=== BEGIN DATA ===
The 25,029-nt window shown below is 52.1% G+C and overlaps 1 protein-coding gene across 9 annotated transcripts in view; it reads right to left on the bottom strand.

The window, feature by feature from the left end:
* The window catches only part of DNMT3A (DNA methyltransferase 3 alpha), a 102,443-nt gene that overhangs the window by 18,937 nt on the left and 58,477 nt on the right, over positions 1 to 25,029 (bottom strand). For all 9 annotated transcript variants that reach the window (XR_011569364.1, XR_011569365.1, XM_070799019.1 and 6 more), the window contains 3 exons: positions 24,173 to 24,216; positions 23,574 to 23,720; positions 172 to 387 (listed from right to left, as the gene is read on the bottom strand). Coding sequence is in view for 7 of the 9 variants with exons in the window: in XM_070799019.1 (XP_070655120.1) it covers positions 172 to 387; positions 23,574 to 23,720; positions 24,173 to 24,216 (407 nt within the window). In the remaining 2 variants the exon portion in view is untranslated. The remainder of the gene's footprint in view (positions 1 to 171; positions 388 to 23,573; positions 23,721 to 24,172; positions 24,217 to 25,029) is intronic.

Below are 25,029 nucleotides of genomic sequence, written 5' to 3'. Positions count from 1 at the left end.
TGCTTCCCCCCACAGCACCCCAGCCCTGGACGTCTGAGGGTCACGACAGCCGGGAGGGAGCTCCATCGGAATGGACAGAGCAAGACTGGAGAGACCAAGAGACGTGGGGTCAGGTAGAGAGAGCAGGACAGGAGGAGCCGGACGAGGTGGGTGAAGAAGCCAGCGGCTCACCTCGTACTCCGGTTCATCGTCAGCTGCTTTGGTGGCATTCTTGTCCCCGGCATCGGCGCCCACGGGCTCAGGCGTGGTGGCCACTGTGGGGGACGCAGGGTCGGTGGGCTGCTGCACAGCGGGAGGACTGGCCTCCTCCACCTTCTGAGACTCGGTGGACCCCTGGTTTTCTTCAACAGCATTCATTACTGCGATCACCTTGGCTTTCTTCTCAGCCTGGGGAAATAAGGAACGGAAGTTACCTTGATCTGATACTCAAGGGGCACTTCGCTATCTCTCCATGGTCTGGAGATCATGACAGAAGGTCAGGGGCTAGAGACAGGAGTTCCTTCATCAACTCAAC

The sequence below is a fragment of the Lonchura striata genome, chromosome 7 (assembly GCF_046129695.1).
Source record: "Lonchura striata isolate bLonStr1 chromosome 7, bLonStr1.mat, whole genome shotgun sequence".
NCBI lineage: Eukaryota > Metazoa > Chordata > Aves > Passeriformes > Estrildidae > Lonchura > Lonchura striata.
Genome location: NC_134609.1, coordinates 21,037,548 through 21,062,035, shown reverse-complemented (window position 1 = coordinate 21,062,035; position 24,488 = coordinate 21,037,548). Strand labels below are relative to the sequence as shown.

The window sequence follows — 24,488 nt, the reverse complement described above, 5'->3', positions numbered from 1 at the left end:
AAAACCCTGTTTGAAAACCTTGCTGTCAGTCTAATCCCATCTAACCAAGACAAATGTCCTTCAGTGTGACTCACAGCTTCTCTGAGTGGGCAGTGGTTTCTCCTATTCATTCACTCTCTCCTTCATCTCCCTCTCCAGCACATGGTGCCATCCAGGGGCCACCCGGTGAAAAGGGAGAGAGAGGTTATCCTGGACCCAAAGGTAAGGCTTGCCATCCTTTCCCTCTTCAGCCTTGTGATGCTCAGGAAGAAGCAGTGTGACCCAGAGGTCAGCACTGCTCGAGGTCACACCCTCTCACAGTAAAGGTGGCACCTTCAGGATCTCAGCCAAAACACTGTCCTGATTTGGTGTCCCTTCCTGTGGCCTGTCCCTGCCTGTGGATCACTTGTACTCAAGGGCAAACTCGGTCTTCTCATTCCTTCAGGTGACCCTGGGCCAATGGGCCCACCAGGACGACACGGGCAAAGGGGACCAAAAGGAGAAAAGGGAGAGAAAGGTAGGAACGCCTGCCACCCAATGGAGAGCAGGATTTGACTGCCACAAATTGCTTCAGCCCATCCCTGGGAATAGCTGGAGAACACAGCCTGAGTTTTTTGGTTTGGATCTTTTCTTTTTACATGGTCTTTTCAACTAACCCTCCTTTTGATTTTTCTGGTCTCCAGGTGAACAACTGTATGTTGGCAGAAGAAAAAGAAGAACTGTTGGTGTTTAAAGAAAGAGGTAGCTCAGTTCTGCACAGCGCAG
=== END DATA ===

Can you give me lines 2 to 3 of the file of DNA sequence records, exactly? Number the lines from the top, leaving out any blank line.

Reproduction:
The window, feature by feature from the left end:
* The window catches only part of DNMT3A (DNA methyltransferase 3 alpha), a 102,443-nt gene that overhangs the window by 18,937 nt on the left and 58,477 nt on the right, over positions 1 to 25,029 (bottom strand). For all 9 annotated transcript variants that reach the window (XR_011569364.1, XR_011569365.1, XM_070799019.1 and 6 more), the window contains 3 exons: positions 24,173 to 24,216; positions 23,574 to 23,720; positions 172 to 387 (listed from right to left, as the gene is read on the bottom strand). Coding sequence is in view for 7 of the 9 variants with exons in the window: in XM_070799019.1 (XP_070655120.1) it covers positions 172 to 387; positions 23,574 to 23,720; positions 24,173 to 24,216 (407 nt within the window). In the remaining 2 variants the exon portion in view is untranslated. The remainder of the gene's footprint in view (positions 1 to 171; positions 388 to 23,573; positions 23,721 to 24,172; positions 24,217 to 25,029) is intronic.